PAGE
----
I  have no idea if they would do this or not, but if they would say that her little escapade had been reported via her license plate, that would lend some additional authority. I mean, I actually can't believe it WASN'T reported! I've called 911 to report lesser dangers. 

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16 minutes ago, Beth S said:

Another avenue is to replace her driver's license with a state ID.

That may not help much.  I had an 89 year old neighbor who could not get his driver's license renewed because of poor eyesight.  He drove anyway.  He said,"What are they going to do to an 89 year old if they find me driving without a license?  Throw me in jail?"  

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Why not just be honest with her? She drove half a mile on the wrong side of the street. It’s time for her to stop driving. She may be upset with you about it, but you don’t have many other options if she has become a danger to herself and others when she drives.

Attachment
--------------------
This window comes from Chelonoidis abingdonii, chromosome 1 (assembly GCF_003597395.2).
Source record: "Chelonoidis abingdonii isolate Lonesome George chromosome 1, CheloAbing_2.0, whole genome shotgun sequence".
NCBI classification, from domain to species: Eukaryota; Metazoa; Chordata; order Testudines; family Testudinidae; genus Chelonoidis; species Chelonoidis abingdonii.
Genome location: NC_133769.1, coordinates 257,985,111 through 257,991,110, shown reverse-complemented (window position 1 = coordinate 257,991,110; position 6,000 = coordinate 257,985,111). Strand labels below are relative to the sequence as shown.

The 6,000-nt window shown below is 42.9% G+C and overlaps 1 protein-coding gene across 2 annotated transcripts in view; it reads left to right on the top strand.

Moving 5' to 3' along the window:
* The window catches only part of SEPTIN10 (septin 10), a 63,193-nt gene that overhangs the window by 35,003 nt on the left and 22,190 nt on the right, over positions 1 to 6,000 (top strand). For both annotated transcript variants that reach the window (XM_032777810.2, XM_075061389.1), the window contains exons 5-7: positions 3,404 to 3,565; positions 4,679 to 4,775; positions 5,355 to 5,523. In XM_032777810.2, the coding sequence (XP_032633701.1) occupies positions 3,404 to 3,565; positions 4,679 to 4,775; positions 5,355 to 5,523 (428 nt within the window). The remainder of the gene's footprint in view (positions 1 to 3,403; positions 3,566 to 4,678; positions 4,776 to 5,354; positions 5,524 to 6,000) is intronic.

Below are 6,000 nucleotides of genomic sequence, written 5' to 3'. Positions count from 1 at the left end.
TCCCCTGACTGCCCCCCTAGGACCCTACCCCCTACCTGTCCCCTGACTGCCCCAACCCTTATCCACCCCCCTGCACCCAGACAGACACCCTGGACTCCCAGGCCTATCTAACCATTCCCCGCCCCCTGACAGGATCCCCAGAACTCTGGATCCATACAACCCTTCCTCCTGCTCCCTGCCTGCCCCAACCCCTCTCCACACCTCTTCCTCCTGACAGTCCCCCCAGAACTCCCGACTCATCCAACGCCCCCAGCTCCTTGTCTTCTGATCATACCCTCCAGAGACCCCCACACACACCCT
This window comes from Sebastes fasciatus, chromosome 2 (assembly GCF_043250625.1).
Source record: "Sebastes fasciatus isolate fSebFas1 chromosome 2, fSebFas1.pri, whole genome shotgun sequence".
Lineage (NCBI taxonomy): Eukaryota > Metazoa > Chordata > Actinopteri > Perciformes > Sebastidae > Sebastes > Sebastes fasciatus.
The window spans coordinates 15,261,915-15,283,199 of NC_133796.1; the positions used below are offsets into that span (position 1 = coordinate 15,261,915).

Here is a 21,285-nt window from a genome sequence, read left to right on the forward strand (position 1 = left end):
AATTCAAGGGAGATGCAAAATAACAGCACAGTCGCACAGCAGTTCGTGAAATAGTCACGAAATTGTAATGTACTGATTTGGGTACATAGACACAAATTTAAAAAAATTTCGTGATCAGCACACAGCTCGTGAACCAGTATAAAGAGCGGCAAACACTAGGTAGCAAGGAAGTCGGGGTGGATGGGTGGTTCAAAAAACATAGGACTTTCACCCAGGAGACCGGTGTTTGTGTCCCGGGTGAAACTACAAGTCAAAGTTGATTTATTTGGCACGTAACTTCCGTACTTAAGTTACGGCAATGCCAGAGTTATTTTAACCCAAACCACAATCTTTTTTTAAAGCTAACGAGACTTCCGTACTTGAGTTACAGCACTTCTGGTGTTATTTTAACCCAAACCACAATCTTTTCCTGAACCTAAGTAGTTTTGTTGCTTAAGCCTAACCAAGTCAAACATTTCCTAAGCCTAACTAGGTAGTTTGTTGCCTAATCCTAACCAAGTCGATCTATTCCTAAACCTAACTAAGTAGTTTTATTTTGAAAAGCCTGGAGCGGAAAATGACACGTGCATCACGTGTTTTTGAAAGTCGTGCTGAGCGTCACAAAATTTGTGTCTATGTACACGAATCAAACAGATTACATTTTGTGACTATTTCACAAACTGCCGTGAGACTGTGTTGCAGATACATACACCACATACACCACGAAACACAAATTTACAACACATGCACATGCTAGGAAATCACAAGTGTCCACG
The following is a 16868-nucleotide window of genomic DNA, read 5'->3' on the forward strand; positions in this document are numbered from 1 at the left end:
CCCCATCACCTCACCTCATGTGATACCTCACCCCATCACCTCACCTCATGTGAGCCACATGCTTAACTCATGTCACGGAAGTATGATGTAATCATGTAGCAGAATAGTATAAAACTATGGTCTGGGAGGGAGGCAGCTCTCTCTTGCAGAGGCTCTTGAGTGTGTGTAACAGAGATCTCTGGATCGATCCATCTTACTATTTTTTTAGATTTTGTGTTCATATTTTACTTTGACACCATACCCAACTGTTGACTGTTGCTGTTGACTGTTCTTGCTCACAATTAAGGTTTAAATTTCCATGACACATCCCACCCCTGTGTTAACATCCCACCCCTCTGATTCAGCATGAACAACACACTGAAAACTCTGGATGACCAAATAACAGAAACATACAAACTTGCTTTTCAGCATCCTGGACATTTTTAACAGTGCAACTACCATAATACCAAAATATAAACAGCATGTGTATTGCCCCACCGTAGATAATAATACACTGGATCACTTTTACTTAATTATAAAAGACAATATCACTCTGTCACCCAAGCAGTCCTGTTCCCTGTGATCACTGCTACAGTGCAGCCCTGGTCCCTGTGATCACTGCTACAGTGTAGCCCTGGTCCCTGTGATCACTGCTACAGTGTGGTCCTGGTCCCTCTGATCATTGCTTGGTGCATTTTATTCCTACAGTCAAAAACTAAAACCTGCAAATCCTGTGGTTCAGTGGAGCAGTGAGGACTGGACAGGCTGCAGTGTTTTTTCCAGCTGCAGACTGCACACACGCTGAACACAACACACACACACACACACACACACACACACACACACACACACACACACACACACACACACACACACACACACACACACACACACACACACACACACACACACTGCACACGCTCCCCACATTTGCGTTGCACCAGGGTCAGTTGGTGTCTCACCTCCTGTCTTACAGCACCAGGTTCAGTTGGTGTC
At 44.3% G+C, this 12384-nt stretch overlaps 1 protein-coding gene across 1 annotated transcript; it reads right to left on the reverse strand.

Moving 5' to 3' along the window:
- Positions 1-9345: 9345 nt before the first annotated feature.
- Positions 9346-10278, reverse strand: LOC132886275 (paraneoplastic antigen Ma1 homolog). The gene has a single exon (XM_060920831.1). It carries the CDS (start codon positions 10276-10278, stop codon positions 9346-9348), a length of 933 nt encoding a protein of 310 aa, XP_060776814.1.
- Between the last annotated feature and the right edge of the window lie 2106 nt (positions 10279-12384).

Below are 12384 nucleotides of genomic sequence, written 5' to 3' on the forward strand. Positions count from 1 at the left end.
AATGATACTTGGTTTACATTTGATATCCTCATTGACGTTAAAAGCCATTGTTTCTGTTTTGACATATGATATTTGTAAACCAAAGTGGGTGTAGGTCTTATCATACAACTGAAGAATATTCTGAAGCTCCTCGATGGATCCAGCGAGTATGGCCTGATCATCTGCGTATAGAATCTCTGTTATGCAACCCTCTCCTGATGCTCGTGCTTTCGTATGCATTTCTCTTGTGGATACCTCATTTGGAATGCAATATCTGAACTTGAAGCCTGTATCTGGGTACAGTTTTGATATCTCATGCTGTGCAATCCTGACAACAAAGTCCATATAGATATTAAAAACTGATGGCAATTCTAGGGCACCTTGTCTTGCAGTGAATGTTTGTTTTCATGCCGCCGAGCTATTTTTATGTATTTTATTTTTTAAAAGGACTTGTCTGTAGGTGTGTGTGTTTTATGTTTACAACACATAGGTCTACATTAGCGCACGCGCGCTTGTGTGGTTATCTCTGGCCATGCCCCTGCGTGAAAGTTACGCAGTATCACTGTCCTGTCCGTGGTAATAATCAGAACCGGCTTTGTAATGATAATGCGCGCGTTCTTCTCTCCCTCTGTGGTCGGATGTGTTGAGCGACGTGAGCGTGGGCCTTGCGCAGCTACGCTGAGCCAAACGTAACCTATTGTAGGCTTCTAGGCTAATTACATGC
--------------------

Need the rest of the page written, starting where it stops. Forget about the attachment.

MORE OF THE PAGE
Frankly, I think it would be mean and possibly traumatic for her to have the police show up at her house. I would exhaust every other possible option before resorting to that.

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I think you could show up, tell her that a friend of yours recognized her driving down the wrong side of the street and recommended you take her to get checked.  If she doesn't like her doctor you can try a different one, but no more driving until a doctor gives her permission with YOU there.  Then take the keys, and disable the car by disconnecting the battery and spark plugs.  This both takes the focus off the new in law, and gives you a good reason to go with her to get a neurological exam to rule out dementia.  If she has dementia you want to get her involved in the decisions about where to move and when while she's still able to make them herself. And if she just has a UTI and will be able to drive fine again after a course of antibiotics, you'll know that too.